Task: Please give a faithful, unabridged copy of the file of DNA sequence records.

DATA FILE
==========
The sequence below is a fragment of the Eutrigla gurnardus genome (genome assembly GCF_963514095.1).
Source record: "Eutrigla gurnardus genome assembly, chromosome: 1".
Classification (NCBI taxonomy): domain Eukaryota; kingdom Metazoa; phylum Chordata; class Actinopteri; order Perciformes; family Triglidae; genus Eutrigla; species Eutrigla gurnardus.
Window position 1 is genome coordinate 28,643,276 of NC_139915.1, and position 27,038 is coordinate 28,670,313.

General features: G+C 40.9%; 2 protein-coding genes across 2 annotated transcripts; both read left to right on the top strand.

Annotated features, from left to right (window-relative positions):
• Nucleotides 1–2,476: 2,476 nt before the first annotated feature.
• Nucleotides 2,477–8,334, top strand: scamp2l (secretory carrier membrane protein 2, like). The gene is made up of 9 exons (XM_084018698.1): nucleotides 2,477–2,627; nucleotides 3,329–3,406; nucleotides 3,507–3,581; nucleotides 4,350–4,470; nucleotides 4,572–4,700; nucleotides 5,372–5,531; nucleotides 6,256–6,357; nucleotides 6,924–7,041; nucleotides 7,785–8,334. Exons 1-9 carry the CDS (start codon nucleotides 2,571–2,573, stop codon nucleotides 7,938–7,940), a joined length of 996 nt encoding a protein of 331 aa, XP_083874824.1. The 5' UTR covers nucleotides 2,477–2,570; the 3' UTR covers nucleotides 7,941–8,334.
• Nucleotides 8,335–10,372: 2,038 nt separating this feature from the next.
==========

The sequence below is a fragment of the Eutrigla gurnardus genome (genome assembly GCF_963514095.1).
Source record: "Eutrigla gurnardus genome assembly, chromosome: 1".
Classification (NCBI taxonomy): domain Eukaryota; kingdom Metazoa; phylum Chordata; class Actinopteri; order Perciformes; family Triglidae; genus Eutrigla; species Eutrigla gurnardus.
Window position 1 is genome coordinate 28,643,276 of NC_139915.1, and position 27,038 is coordinate 28,670,313.

General features: G+C 40.9%; 2 protein-coding genes across 2 annotated transcripts; both read left to right on the top strand.

Annotated features, from left to right (window-relative positions):
• Nucleotides 1–2,476: 2,476 nt before the first annotated feature.
• Nucleotides 2,477–8,334, top strand: scamp2l (secretory carrier membrane protein 2, like). The gene is made up of 9 exons (XM_084018698.1): nucleotides 2,477–2,627; nucleotides 3,329–3,406; nucleotides 3,507–3,581; nucleotides 4,350–4,470; nucleotides 4,572–4,700; nucleotides 5,372–5,531; nucleotides 6,256–6,357; nucleotides 6,924–7,041; nucleotides 7,785–8,334. Exons 1-9 carry the CDS (start codon nucleotides 2,571–2,573, stop codon nucleotides 7,938–7,940), a joined length of 996 nt encoding a protein of 331 aa, XP_083874824.1. The 5' UTR covers nucleotides 2,477–2,570; the 3' UTR covers nucleotides 7,941–8,334.
• Nucleotides 8,335–10,372: 2,038 nt separating this feature from the next.